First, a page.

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REPORT: CREATING A VIRTUAL PRIVATE CLOUD
Overview
This study thoroughly overviews the Virtual Private Cloud (VPC) creation procedure. A
VPC is an essential part of contemporary cloud computing infrastructure that enables businesses
to create a secure and segregated network environment inside the infrastructure of a public cloud
provider. The main factors and actions needed in setting up a VPC are covered in this study.
Introduction
Organizations increasingly use cloud computing to improve operational efficiency,
scalability, and cost-effectiveness in today's quickly changing digital landscape. Establishing a
Virtual Private Cloud (VPC) is crucial to this shift. A VPC allows enterprises to construct a
secure, isolated network environment within the infrastructure of a public cloud provider,
protecting the security and integrity of their data and applications (AWS, 2021).
Purpose of the Report
This paper aims to give companies thinking about or intending to move their
infrastructure to the cloud a thorough overview of constructing a Virtual Private Cloud (VPC).
To create a safe, scalable, and cost-effective cloud environment, it attempts to emphasize the
important procedures, concerns, and best practices in setting up a VPC.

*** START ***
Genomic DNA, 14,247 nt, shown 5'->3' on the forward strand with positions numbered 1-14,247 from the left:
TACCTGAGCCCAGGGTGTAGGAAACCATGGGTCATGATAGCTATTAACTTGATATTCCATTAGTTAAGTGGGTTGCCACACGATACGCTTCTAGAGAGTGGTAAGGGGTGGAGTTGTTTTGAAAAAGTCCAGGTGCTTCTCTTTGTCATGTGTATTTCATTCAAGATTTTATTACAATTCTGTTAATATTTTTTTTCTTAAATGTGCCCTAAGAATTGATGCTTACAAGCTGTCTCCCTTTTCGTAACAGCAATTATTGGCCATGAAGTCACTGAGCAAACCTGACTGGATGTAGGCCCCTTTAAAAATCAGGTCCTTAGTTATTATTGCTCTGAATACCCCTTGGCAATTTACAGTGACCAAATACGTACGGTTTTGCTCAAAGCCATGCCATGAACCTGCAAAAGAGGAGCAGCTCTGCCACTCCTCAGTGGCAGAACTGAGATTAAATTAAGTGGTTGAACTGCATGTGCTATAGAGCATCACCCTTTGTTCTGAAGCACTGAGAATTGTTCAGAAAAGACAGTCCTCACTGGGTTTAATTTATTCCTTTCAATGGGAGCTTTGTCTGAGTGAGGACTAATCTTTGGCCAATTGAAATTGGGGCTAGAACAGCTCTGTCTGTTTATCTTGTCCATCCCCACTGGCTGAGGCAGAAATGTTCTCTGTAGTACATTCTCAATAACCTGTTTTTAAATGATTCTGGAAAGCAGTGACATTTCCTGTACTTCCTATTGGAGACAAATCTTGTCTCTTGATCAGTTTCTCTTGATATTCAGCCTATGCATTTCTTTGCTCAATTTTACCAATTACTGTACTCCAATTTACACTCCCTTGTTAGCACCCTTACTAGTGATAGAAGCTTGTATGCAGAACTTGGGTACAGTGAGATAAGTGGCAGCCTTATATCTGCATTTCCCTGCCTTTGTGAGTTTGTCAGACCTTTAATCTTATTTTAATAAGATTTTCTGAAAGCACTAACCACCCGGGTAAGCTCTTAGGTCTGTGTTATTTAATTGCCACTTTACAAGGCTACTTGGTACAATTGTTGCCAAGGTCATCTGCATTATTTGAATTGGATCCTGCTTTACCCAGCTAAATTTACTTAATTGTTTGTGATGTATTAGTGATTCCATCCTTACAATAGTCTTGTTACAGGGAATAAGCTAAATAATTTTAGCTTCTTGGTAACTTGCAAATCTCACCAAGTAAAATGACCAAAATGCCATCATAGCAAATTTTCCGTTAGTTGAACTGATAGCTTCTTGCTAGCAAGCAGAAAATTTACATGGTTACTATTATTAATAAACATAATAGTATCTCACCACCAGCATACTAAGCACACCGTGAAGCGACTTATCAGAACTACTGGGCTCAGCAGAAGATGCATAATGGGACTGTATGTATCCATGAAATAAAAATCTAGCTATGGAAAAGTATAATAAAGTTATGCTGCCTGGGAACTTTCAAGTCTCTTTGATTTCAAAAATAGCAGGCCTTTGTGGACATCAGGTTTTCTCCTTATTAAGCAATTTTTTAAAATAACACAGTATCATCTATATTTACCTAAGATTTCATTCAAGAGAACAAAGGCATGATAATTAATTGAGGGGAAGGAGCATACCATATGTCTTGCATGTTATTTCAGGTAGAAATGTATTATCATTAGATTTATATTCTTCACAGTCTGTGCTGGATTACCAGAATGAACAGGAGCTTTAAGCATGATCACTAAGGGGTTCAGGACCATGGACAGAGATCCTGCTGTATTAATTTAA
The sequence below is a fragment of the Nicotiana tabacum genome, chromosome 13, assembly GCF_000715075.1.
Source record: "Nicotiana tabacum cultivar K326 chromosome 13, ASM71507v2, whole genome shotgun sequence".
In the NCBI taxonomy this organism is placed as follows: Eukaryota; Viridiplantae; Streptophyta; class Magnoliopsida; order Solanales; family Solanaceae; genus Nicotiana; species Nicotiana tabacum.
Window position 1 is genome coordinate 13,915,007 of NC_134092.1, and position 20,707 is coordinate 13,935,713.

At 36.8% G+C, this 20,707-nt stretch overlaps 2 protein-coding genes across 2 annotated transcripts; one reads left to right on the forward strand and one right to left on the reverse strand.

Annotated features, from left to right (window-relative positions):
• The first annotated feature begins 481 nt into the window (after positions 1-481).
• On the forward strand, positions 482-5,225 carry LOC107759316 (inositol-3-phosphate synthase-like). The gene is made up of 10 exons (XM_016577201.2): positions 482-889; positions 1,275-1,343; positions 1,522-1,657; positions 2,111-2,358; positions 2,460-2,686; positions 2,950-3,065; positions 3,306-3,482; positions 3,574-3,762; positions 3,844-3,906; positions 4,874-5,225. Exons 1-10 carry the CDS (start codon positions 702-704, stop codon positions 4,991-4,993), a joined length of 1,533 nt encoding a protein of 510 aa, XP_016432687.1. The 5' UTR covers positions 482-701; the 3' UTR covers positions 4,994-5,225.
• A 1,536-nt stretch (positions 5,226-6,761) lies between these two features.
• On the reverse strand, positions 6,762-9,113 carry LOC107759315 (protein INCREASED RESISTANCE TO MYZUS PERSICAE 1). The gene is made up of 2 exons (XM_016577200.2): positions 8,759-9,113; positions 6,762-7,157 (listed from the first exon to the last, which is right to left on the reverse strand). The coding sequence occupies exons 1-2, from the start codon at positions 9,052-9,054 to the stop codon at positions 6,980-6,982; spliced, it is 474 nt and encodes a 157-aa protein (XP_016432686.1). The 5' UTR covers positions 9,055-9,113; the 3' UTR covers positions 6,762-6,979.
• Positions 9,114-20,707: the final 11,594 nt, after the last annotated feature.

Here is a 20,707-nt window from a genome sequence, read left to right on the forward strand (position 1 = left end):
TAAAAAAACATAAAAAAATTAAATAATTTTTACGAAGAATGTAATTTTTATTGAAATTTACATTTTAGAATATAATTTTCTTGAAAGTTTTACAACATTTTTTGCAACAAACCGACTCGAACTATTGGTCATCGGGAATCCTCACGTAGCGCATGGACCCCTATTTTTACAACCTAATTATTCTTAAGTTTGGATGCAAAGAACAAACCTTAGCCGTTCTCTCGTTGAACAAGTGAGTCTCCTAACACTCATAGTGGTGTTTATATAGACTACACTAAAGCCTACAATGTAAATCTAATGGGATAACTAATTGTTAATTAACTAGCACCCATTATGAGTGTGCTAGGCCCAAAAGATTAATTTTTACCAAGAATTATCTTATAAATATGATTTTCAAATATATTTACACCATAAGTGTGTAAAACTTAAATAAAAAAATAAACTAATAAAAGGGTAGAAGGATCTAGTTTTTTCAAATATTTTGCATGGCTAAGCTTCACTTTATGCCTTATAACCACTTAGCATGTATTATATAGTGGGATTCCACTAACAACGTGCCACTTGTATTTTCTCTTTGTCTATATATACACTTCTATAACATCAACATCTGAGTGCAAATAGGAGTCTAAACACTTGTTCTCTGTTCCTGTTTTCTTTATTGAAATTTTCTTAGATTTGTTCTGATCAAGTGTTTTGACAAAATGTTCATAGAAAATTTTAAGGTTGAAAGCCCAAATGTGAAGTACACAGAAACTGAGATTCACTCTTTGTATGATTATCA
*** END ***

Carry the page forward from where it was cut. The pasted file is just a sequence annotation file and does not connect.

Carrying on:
Research Review
The idea of a Virtual Private Cloud (VPC) in cloud computing has attracted much
attention lately. VPCs are designed to offer organizations the benefits of cloud computing while
maintaining control over network security and privacy (Google Cloud, 2021). Research indicates

3

that VPCs are integral to modern cloud infrastructure, enabling organizations to create
segmented and secure network environments that cater to their unique business needs (Microsoft
Azure, 2021).
The VPC Architecture Design
Several subnets should be used to divide resources logically in the VPC's design.
Allocate subnets for various uses, including databases, application servers, and web servers.
Planning subnet sizes should take future expansion into account.
IP Addressing Protocol
Design a system for IP addressing that effectively uses IP addresses and reduces
conflicts. Plan how public and private IP addresses will be distributed within the VPC.
Groups for secur...


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Just what I was looking for! Super helpful.